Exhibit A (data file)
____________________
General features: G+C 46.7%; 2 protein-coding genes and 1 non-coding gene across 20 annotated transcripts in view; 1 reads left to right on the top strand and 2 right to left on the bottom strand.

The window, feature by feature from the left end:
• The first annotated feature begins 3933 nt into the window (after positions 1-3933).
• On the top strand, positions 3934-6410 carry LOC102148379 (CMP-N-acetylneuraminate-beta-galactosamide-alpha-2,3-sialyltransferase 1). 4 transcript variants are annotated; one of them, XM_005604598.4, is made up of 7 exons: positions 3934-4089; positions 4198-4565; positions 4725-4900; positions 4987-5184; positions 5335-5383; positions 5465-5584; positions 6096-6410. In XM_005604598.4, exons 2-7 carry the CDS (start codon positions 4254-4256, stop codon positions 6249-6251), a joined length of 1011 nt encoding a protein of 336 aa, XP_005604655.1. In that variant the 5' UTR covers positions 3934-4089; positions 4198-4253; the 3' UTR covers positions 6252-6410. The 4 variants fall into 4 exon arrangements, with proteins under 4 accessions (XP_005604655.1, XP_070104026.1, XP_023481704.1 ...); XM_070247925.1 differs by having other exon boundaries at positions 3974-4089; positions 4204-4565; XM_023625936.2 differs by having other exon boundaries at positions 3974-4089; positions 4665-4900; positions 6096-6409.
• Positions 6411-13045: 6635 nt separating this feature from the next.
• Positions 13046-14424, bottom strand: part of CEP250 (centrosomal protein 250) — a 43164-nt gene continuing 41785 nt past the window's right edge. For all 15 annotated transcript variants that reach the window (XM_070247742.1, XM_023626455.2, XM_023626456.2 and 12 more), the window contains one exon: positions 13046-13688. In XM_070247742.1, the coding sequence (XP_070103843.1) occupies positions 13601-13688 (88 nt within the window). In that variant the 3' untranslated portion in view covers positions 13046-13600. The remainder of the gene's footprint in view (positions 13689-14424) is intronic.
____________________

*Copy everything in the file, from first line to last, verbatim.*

General features: G+C 46.7%; 2 protein-coding genes and 1 non-coding gene across 20 annotated transcripts in view; 1 reads left to right on the top strand and 2 right to left on the bottom strand.

The window, feature by feature from the left end:
• The first annotated feature begins 3933 nt into the window (after positions 1-3933).
• On the top strand, positions 3934-6410 carry LOC102148379 (CMP-N-acetylneuraminate-beta-galactosamide-alpha-2,3-sialyltransferase 1). 4 transcript variants are annotated; one of them, XM_005604598.4, is made up of 7 exons: positions 3934-4089; positions 4198-4565; positions 4725-4900; positions 4987-5184; positions 5335-5383; positions 5465-5584; positions 6096-6410. In XM_005604598.4, exons 2-7 carry the CDS (start codon positions 4254-4256, stop codon positions 6249-6251), a joined length of 1011 nt encoding a protein of 336 aa, XP_005604655.1. In that variant the 5' UTR covers positions 3934-4089; positions 4198-4253; the 3' UTR covers positions 6252-6410. The 4 variants fall into 4 exon arrangements, with proteins under 4 accessions (XP_005604655.1, XP_070104026.1, XP_023481704.1 ...); XM_070247925.1 differs by having other exon boundaries at positions 3974-4089; positions 4204-4565; XM_023625936.2 differs by having other exon boundaries at positions 3974-4089; positions 4665-4900; positions 6096-6409.
• Positions 6411-13045: 6635 nt separating this feature from the next.
• Positions 13046-14424, bottom strand: part of CEP250 (centrosomal protein 250) — a 43164-nt gene continuing 41785 nt past the window's right edge. For all 15 annotated transcript variants that reach the window (XM_070247742.1, XM_023626455.2, XM_023626456.2 and 12 more), the window contains one exon: positions 13046-13688. In XM_070247742.1, the coding sequence (XP_070103843.1) occupies positions 13601-13688 (88 nt within the window). In that variant the 3' untranslated portion in view covers positions 13046-13600. The remainder of the gene's footprint in view (positions 13689-14424) is intronic.